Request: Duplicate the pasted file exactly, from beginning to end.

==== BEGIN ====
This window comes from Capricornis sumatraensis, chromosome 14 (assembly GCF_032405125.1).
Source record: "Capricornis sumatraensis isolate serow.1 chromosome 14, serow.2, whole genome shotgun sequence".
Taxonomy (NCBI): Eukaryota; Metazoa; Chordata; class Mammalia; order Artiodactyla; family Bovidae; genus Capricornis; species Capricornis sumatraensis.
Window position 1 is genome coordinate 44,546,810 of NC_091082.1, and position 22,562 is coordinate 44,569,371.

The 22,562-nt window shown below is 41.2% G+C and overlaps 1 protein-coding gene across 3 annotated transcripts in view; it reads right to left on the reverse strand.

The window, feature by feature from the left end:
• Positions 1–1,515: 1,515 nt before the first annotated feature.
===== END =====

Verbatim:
This window comes from Capricornis sumatraensis, chromosome 14 (assembly GCF_032405125.1).
Source record: "Capricornis sumatraensis isolate serow.1 chromosome 14, serow.2, whole genome shotgun sequence".
Taxonomy (NCBI): Eukaryota; Metazoa; Chordata; class Mammalia; order Artiodactyla; family Bovidae; genus Capricornis; species Capricornis sumatraensis.
Window position 1 is genome coordinate 44,546,810 of NC_091082.1, and position 22,562 is coordinate 44,569,371.

The 22,562-nt window shown below is 41.2% G+C and overlaps 1 protein-coding gene across 3 annotated transcripts in view; it reads right to left on the reverse strand.

The window, feature by feature from the left end:
• Positions 1–1,515: 1,515 nt before the first annotated feature.